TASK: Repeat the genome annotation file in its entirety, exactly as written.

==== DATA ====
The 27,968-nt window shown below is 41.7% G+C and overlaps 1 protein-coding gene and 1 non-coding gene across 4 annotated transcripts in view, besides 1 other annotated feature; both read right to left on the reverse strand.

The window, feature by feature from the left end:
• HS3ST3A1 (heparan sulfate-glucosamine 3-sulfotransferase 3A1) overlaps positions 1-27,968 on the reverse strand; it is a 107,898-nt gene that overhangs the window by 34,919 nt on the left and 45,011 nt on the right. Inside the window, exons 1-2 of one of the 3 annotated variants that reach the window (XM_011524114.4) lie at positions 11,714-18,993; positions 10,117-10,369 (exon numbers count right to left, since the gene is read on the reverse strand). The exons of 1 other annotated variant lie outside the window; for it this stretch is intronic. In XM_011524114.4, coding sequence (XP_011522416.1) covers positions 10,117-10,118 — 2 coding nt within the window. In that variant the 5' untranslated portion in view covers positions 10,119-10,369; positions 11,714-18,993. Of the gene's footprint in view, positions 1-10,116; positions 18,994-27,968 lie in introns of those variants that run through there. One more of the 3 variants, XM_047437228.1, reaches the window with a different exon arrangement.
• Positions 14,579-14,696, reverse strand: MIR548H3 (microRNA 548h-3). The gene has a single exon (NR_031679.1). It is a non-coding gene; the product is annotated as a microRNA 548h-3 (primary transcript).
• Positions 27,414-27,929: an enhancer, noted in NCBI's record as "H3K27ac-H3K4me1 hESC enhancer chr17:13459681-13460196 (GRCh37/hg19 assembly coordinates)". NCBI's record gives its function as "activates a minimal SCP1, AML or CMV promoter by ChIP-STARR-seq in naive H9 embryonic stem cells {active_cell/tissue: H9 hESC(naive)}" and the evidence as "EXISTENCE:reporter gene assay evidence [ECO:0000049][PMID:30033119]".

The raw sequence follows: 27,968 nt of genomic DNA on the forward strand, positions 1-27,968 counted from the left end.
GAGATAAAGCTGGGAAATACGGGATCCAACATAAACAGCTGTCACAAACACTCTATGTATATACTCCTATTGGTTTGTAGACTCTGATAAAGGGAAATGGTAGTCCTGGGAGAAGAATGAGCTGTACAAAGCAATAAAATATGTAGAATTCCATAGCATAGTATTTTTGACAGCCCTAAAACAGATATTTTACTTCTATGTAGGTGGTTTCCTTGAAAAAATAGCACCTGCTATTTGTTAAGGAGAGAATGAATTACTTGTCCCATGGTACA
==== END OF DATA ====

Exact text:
The 27,968-nt window shown below is 41.7% G+C and overlaps 1 protein-coding gene and 1 non-coding gene across 4 annotated transcripts in view, besides 1 other annotated feature; both read right to left on the reverse strand.

The window, feature by feature from the left end:
• HS3ST3A1 (heparan sulfate-glucosamine 3-sulfotransferase 3A1) overlaps positions 1-27,968 on the reverse strand; it is a 107,898-nt gene that overhangs the window by 34,919 nt on the left and 45,011 nt on the right. Inside the window, exons 1-2 of one of the 3 annotated variants that reach the window (XM_011524114.4) lie at positions 11,714-18,993; positions 10,117-10,369 (exon numbers count right to left, since the gene is read on the reverse strand). The exons of 1 other annotated variant lie outside the window; for it this stretch is intronic. In XM_011524114.4, coding sequence (XP_011522416.1) covers positions 10,117-10,118 — 2 coding nt within the window. In that variant the 5' untranslated portion in view covers positions 10,119-10,369; positions 11,714-18,993. Of the gene's footprint in view, positions 1-10,116; positions 18,994-27,968 lie in introns of those variants that run through there. One more of the 3 variants, XM_047437228.1, reaches the window with a different exon arrangement.
• Positions 14,579-14,696, reverse strand: MIR548H3 (microRNA 548h-3). The gene has a single exon (NR_031679.1). It is a non-coding gene; the product is annotated as a microRNA 548h-3 (primary transcript).
• Positions 27,414-27,929: an enhancer, noted in NCBI's record as "H3K27ac-H3K4me1 hESC enhancer chr17:13459681-13460196 (GRCh37/hg19 assembly coordinates)". NCBI's record gives its function as "activates a minimal SCP1, AML or CMV promoter by ChIP-STARR-seq in naive H9 embryonic stem cells {active_cell/tissue: H9 hESC(naive)}" and the evidence as "EXISTENCE:reporter gene assay evidence [ECO:0000049][PMID:30033119]".

The raw sequence follows: 27,968 nt of genomic DNA on the forward strand, positions 1-27,968 counted from the left end.
GAGATAAAGCTGGGAAATACGGGATCCAACATAAACAGCTGTCACAAACACTCTATGTATATACTCCTATTGGTTTGTAGACTCTGATAAAGGGAAATGGTAGTCCTGGGAGAAGAATGAGCTGTACAAAGCAATAAAATATGTAGAATTCCATAGCATAGTATTTTTGACAGCCCTAAAACAGATATTTTACTTCTATGTAGGTGGTTTCCTTGAAAAAATAGCACCTGCTATTTGTTAAGGAGAGAATGAATTACTTGTCCCATGGTACA